Baltic Sea coast of Mecklenburg-Western Pomerania - Wolf Karge - ebook

Baltic Sea coast of Mecklenburg-Western Pomerania ebook

Wolf Karge

0,0

Opis

Over 50 coloured photos show the most beautiful views of the Baltic Sea coast of Mecklenburg-Western Pomerania. With a chronology, captions and a map.

Ebooka przeczytasz w aplikacjach Legimi na:

Androidzie
iOS
czytnikach certyfikowanych
przez Legimi
Windows
10
Windows
Phone

Liczba stron: 20

Odsłuch ebooka (TTS) dostepny w abonamencie „ebooki+audiobooki bez limitu” w aplikacjach Legimi na:

Androidzie
iOS
Oceny
0,0
0
0
0
0
0



Wolf Karge [text] Thomas Grundner [fotos]

Baltic Sea coast

of Mecklenburg-Western Pomerania

ENGLISH

Übersetzung ins Englische: Martin Tümmler

Hinstorff

Cover

Title

Introduction

Chronology

Service

Impressum

INTRODUCTION

The Baltic Sea coast of Mecklenburg-Western Pomerania can be summed up in numbers as a 1,712 km beach with over 40 islands. Most of these islands are “gathered” by Germany’s largest island – Rügen. Beyond the numbers, the sand and rocky beaches, the cliffs and dunes, the Windflüchter and sea buckthorn shrubs there’s also the picturesque seaside resorts, which used to be small villages. They’re famous with over 200 years of age in a renovated coastal architecture style. Led by Heiligendamm, the elegant Grande Dame of the Baltic seaside resorts, others include Putbus-Lauterbach and Binz as the biggest on Rügen. Not to be forgotten are the Kaiserbäder in Usedom, Warnemünde by Rostock and Boltenhagen by Klütz.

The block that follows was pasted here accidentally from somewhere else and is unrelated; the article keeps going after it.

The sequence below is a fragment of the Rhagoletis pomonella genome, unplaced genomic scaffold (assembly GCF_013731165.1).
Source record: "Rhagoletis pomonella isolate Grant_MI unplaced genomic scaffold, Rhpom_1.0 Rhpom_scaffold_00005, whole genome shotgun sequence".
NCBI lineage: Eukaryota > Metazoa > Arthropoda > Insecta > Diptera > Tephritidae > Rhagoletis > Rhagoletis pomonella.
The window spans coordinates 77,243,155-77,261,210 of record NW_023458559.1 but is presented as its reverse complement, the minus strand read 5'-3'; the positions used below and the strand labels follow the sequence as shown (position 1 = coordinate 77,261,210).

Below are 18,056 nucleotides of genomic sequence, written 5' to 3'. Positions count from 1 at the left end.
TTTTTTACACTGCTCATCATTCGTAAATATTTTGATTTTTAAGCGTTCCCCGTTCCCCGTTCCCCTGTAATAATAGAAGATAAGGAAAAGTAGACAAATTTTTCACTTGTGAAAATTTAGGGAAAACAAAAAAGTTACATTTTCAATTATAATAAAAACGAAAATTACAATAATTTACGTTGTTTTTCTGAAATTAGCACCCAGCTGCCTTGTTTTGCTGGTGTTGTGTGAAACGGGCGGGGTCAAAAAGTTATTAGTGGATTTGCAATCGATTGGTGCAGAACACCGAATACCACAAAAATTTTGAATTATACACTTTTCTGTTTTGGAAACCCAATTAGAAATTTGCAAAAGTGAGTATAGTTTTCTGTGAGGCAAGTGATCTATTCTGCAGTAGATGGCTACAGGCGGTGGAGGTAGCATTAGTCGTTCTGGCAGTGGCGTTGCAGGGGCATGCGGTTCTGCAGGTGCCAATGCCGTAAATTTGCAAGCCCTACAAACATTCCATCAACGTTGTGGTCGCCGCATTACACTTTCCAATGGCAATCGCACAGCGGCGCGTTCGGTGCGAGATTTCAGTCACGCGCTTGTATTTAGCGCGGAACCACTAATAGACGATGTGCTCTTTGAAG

Over 120 years ago artists discovered the untouched fishing villages in Fischland, Darß, Zingst, Hiddensee, Usedom and Rügen. Paul Müller Kaempff, founder of the artists’ colony of Ahrenshoop, described it as an area “without billboards and bleak utilitarian buildings” – an infinite amount of motifs for their plein-air painting.

The coast is a young formation from a purely scientific and geological view. The Ice Age left the “Inner Baltic main terminal Moraine” in the “Pomeranian Stadium” around 18000 BC. The last ice thrust formed the northeast running hills of the island Rügen. Only the famous chalk cliffs with the Königsstuhl (King’s Chair) show 40 million years of earth’s history. They were exposed during the ice shift. The Baltic Sea is also a very young ocean. In the beginning it was just a lake from runoff ice water, which then connected with the North Sea – the whole thing didn’t calm down until 4,500 years ago.